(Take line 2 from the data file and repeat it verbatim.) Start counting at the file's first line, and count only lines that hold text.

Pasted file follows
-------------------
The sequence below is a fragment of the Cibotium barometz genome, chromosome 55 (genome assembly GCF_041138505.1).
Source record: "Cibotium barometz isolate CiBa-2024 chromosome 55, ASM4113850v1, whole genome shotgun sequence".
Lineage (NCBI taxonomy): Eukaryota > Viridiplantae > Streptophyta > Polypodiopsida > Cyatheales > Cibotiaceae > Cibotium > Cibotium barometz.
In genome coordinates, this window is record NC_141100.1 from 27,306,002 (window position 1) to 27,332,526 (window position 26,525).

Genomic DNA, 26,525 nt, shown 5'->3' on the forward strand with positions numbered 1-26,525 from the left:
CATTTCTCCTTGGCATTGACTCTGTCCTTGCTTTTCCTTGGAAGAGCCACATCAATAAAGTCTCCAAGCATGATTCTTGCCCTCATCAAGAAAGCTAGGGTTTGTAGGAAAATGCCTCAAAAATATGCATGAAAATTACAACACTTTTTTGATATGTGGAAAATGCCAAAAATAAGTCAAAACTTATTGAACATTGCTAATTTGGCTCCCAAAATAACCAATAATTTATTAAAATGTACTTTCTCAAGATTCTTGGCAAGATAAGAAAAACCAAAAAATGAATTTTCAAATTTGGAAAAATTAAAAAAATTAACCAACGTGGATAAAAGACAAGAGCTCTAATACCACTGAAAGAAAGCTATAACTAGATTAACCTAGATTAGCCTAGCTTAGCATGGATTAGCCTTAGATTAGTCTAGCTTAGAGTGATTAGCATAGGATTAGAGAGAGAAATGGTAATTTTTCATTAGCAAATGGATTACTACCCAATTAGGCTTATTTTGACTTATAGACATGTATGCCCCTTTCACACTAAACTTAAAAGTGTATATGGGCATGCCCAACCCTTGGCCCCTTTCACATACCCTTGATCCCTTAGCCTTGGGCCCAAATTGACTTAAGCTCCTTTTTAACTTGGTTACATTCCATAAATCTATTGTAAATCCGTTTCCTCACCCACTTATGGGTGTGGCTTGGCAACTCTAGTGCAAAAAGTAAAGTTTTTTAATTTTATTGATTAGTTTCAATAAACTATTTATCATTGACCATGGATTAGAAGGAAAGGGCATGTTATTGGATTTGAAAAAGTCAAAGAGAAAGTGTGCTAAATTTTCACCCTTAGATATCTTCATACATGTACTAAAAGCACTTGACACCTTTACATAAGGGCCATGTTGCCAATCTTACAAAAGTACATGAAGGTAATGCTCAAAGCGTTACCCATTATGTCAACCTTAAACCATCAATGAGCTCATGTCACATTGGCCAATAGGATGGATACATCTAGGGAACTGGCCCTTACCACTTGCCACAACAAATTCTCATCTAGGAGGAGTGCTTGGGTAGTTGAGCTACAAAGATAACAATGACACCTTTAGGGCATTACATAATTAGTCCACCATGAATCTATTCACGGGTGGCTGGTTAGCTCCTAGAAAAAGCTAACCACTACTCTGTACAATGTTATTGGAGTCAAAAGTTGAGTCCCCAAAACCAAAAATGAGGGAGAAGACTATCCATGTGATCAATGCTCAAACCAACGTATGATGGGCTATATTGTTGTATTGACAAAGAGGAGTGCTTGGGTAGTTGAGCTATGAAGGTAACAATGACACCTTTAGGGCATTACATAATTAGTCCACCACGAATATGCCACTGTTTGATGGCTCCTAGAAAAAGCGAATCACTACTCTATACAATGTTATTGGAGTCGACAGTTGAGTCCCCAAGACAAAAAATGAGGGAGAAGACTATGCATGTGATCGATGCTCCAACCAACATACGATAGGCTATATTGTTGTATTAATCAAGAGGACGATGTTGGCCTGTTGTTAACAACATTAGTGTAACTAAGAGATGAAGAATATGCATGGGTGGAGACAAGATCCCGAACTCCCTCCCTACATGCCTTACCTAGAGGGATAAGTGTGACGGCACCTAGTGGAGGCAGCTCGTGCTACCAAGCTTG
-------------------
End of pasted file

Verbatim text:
Source record: "Cibotium barometz isolate CiBa-2024 chromosome 55, ASM4113850v1, whole genome shotgun sequence".